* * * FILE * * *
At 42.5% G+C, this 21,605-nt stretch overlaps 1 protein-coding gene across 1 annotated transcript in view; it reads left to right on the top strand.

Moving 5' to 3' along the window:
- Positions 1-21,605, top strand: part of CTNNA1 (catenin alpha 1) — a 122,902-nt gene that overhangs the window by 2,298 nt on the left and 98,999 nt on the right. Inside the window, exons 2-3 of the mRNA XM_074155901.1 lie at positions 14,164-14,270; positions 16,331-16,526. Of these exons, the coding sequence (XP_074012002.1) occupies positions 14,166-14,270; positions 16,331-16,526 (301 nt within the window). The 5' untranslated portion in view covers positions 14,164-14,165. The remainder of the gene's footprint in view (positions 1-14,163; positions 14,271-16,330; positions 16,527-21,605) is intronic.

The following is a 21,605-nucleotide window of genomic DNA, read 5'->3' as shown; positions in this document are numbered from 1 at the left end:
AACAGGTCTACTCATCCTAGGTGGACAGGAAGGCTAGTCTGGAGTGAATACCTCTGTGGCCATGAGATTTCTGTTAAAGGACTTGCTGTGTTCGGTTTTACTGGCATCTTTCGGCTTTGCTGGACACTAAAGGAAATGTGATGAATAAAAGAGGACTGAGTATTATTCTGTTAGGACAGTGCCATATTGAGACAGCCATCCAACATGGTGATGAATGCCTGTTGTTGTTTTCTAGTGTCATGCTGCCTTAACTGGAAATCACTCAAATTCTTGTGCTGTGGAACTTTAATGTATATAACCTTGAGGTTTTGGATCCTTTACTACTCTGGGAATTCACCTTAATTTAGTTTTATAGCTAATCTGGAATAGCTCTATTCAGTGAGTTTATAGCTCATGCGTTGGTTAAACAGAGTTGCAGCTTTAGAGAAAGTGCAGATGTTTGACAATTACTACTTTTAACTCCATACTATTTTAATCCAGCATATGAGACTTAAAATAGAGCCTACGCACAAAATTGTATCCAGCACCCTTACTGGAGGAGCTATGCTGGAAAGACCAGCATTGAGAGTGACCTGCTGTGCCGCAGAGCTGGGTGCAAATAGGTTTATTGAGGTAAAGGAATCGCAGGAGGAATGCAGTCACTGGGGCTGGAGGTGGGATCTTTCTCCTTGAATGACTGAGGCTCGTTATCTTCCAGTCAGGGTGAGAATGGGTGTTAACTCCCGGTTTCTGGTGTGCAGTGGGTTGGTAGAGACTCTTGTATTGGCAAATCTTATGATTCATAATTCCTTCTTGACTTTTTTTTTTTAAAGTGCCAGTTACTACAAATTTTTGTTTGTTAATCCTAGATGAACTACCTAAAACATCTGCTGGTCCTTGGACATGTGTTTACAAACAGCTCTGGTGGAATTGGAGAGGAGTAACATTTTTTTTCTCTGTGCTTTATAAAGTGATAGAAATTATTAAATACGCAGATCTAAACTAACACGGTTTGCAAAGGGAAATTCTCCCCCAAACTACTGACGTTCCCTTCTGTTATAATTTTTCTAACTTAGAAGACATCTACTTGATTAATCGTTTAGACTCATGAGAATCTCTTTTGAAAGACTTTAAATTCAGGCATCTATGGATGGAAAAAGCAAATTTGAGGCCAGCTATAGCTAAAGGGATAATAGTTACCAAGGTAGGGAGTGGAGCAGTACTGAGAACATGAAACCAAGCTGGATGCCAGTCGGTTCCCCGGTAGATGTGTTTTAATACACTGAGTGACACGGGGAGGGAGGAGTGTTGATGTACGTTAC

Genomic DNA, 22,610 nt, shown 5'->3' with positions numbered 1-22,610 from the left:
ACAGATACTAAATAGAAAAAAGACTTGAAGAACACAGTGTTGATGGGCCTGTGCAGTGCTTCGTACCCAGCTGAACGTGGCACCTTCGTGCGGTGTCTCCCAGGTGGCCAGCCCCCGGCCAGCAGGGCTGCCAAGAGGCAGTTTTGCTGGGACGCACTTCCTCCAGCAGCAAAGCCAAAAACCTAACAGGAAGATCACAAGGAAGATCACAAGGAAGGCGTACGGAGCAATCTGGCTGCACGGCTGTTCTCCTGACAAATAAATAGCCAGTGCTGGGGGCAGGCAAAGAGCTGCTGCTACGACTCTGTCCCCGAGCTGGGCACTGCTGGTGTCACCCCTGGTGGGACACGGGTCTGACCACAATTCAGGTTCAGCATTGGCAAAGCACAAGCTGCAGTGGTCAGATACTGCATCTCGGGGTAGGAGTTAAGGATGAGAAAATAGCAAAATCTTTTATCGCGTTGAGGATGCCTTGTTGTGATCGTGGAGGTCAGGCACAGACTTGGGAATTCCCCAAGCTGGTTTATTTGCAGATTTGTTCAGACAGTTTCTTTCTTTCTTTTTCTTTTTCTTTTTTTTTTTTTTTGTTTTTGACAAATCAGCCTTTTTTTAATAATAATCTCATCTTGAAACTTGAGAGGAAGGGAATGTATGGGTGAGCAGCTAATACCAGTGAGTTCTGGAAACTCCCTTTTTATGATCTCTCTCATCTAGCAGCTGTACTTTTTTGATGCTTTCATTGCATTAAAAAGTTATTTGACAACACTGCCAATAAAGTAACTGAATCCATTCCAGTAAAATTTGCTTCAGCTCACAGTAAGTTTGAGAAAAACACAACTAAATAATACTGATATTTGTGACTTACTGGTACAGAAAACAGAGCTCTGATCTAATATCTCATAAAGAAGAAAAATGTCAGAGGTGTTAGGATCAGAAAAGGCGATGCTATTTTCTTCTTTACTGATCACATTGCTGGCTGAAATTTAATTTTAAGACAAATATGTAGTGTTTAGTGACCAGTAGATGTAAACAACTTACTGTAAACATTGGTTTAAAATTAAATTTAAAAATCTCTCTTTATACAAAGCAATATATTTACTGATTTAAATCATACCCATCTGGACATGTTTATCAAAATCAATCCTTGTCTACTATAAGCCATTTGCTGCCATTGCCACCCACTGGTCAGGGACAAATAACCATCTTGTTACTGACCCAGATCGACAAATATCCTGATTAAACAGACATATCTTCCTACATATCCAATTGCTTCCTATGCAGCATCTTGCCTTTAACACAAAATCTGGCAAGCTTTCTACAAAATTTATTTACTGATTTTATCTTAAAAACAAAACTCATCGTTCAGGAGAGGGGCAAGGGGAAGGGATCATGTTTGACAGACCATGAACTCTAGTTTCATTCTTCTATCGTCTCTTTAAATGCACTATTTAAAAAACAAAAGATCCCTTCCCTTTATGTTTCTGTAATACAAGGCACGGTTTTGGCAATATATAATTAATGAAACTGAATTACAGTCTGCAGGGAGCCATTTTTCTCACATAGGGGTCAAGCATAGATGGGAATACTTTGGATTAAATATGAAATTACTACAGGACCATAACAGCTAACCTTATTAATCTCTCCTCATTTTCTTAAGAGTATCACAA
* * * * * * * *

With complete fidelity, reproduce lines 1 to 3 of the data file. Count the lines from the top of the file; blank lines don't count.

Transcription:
At 42.5% G+C, this 21,605-nt stretch overlaps 1 protein-coding gene across 1 annotated transcript in view; it reads left to right on the top strand.

Moving 5' to 3' along the window:
- Positions 1-21,605, top strand: part of CTNNA1 (catenin alpha 1) — a 122,902-nt gene that overhangs the window by 2,298 nt on the left and 98,999 nt on the right. Inside the window, exons 2-3 of the mRNA XM_074155901.1 lie at positions 14,164-14,270; positions 16,331-16,526. Of these exons, the coding sequence (XP_074012002.1) occupies positions 14,166-14,270; positions 16,331-16,526 (301 nt within the window). The 5' untranslated portion in view covers positions 14,164-14,165. The remainder of the gene's footprint in view (positions 1-14,163; positions 14,271-16,330; positions 16,527-21,605) is intronic.